Amid a consumer behavior shift toward comfortable clothing, Gap-owned Athleta on Tuesday launched its first sleepwear collection, according to a company press release.
The brand's foray into sleepwear starts with 14 pieces focused on providing "comfort for recovery," but it will add new styles seasonally. The collection was inspired by listening sessions with Athleta customers and the company's resident sleep expert.
- Athleta is pitching the sleepwear launch as a "natural extension" of the lifestyle brand it has built around empowering women through activity.
Athleta is taking its athleisure focus a step further with a launch into sleepwear.
"Athleta is uniquely positioned to bring this to market, as it continues to ignite a community of active, healthy, and confident women by supporting her throughout her entire day," the company said in a release.
Rest and recovery are "vital" to improving performance, the brand noted, making the launch a fitting extension to its existing activewear assortment. It also comes at a convenient time, when most consumers have been staying home more than usual and are looking for comfortable clothing to throw on while their formalwear languishes in the back of the closet.
A pre-holiday study by the NPD Group predicted that sweatshirts, sweatpants, active bottoms, sleepwear and socks would make up 31% of total U.S. apparel spend over the holidays, up from 26% the year prior, and companies that specialize in comfort clothing have seen sales spike during the pandemic.
"More and more women are focusing on self-care and holistic wellness, and by offering sleepwear we are able to support her full lifestyle—from active performance to rest," Mary Beth Laughton, president and CEO of Athleta, said in a statement. "We know from our masks launch this spring, that new category additions can be a great way to introduce more customers to our Athleta brand. We are excited about the possibility of reaching even more women while providing them an opportunity to make recovery a key component of their daily activities."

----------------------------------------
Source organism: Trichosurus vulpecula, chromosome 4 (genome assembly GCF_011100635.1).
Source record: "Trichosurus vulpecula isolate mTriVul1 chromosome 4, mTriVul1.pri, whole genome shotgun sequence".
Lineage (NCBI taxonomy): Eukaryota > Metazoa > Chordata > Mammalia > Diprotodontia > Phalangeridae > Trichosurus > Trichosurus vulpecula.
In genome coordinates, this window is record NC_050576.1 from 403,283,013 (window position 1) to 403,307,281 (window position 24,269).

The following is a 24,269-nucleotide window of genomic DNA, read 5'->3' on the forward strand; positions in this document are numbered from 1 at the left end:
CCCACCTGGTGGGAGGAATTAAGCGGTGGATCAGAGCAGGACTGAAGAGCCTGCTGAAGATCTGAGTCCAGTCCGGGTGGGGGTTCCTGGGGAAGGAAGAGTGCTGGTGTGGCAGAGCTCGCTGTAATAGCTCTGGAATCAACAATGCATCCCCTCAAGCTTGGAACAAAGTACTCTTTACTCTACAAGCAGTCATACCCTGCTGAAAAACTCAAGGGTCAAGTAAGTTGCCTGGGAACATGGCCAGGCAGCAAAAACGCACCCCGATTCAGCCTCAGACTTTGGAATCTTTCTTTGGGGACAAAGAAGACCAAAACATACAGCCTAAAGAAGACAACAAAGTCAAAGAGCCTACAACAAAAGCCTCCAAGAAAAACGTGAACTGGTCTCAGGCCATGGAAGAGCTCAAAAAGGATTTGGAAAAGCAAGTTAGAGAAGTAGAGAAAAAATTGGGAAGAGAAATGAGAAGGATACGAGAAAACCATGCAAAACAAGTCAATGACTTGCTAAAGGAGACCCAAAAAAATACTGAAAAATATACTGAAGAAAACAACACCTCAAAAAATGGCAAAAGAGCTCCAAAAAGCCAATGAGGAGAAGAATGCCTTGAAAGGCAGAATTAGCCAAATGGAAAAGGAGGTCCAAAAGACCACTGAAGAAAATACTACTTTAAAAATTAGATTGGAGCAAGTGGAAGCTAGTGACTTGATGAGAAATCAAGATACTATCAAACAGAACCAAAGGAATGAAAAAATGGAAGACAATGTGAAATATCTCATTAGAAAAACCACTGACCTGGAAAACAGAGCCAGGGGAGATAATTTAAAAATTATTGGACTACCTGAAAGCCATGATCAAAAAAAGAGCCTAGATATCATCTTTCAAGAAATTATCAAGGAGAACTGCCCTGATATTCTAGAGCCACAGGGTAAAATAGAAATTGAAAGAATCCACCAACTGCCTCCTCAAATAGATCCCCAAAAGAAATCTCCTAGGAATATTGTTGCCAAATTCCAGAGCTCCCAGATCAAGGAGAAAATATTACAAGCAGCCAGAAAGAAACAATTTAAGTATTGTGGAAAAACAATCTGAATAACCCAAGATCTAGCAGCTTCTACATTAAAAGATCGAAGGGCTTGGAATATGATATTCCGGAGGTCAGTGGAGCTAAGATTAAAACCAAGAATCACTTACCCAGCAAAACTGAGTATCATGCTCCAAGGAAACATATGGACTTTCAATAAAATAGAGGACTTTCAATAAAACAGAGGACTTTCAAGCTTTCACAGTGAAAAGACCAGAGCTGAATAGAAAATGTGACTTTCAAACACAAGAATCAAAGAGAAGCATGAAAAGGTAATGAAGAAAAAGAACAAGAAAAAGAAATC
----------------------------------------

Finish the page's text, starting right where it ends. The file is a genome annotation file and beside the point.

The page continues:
With the popularity of athleisure only spurred further by the pandemic, top athletics brands have used the global health crisis as a means to do what many companies are finding impossible at the moment: make investments for the future. In June, Lululemon acquired home fitness platform Mirror (and later began selling it in stores), while Allbirds launched into the apparel space with a comfort basics collection. Department stores Kohl's and J.C. Penney also tried to capitalize on the trend by launching athleisure and comfort private labels in the fall.
It's not the first pivot athletics brands have made to assert themselves as lifestyle brands. Lululemon in 2019 introduced a self-care line, while Puma partnered with Maybelline on an athleisure-focused makeup collection.